‘Devastating news’ as airline enters administration
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Flybmi, the airline based at East Midlands Airport, has ceased flights blaming spikes in costs and Brexit uncertainty.
The airline’s owner British Midland Regional Limited employed 376 staff and operated 17 aeroplanes to 25 destinations across Europe.
A Flybmi spokesman said: “It is with a heavy heart that we have made this unavoidable announcement.
“The airline has faced several difficulties, including recent spikes in fuel and carbon costs, the latter arising from the EU’s recent decision to exclude UK airlines from full participation in the Emissions Trading Scheme.
“Current trading and future prospects have also been seriously affected by the uncertainty created by the Brexit process, which has led to our inability to secure valuable flying contracts in Europe.”
— UK Civil Aviation Authority (@UK_CAA) February 16, 2019
Flybmi carried 522,000 passengers on 29,000 flights in 2018 and operated from six UK airports – Aberdeen, Bristol, City of Derry, East Midlands, London Stansted and Newcastle.
Last night, Flybmi’s sister company Loganair last night stepped in to take over the airline’s routes from Newcastle and Aberdeen – and hinted that it could save more.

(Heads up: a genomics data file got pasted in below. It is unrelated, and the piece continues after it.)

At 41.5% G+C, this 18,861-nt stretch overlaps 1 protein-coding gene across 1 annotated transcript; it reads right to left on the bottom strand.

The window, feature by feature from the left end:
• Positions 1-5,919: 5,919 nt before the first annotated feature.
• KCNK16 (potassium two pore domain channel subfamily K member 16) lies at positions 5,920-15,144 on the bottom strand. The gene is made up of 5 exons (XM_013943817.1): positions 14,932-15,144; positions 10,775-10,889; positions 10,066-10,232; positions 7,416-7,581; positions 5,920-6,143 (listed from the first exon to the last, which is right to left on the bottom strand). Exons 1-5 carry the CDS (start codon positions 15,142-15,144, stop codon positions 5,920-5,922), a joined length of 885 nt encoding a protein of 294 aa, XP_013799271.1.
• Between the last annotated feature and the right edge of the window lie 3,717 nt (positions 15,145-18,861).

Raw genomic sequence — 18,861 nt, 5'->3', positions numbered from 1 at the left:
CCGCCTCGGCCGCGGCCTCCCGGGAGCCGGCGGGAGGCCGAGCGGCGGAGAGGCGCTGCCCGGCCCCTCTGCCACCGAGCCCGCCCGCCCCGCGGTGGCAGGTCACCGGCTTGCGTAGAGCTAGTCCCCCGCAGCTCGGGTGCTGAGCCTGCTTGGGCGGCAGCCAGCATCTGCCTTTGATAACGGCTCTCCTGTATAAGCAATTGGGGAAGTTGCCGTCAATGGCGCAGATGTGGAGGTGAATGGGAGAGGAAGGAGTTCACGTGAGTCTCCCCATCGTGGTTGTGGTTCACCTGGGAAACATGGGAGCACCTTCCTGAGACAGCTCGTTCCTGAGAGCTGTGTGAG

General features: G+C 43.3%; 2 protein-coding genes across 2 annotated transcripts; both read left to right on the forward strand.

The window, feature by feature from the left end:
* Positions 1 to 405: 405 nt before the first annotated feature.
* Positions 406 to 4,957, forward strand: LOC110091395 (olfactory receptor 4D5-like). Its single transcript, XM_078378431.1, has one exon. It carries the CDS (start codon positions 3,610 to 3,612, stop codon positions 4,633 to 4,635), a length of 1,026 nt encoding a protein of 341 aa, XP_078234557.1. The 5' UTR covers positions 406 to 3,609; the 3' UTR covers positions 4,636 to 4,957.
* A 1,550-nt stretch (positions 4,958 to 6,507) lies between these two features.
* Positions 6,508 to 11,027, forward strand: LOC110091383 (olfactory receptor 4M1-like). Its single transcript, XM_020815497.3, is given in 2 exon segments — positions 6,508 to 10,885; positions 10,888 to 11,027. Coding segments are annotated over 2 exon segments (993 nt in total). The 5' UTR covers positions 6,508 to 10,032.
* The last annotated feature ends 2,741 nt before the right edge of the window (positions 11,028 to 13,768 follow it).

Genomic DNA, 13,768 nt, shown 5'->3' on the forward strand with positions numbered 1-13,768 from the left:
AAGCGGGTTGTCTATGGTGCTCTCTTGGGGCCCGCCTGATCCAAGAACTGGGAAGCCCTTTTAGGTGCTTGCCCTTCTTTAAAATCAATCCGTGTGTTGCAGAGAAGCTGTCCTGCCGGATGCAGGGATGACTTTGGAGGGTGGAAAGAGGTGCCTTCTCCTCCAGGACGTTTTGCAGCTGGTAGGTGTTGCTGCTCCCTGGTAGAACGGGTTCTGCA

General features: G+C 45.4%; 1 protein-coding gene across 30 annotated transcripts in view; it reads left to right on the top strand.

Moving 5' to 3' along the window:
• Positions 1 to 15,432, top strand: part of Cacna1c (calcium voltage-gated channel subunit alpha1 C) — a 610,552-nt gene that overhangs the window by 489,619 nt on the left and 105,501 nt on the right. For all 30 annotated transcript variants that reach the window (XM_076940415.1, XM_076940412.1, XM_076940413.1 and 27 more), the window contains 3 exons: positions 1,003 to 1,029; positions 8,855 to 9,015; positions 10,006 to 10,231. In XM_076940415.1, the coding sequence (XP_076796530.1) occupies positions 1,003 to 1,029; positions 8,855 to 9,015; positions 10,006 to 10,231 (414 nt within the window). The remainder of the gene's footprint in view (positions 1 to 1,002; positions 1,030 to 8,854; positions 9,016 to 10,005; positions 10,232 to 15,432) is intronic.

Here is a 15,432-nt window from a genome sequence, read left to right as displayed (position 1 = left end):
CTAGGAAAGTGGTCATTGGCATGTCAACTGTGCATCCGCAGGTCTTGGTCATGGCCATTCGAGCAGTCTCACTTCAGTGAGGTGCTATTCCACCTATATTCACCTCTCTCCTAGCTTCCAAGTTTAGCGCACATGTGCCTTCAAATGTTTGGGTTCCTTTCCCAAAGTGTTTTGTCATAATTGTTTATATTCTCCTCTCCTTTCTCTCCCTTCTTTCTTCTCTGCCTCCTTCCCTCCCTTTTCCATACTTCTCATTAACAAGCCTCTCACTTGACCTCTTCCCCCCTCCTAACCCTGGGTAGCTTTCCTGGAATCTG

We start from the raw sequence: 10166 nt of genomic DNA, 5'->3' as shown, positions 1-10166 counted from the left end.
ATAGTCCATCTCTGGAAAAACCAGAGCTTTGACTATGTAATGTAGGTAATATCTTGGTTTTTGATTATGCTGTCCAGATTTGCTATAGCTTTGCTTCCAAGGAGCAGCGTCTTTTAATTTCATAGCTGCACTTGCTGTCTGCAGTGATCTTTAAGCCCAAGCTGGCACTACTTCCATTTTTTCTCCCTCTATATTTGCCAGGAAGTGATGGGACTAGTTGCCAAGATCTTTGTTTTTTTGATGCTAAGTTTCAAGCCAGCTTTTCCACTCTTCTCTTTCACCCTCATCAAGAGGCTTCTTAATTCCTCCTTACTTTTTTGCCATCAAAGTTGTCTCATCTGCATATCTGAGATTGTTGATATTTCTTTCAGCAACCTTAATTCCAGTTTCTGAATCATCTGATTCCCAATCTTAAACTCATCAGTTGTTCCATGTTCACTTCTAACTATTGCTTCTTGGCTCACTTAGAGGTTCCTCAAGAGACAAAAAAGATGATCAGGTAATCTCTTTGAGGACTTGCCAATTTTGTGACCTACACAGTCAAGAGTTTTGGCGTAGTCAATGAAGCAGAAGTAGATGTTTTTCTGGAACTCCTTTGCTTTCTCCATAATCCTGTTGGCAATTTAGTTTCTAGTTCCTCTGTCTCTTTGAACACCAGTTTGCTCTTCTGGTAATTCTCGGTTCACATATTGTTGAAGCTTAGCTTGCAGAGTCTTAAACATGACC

The airline told passengers: “Customers who booked directly with Flybmi should contact their payment card issuer to obtain a refund for flights which have not yet taken place. Customers who have booked flybmi flights via a travel agent or one of flybmi’s codeshare partner airlines are recommended to contact their agent or airline for details of options available to them. Customers who have travel insurance should contact their travel insurance provider to find out if they are eligible to claim for cancelled flights and the procedure for doing so.”
Meanwhile, a statement from The British Airline Pilots Association said: “The collapse of Flybmi is devastating news for all employees. Regrettably BALPA had no warning or any information from the company at all. Our immediate steps will be to support Flybmi pilots and explore with the directors and administrators whether their jobs can be saved.”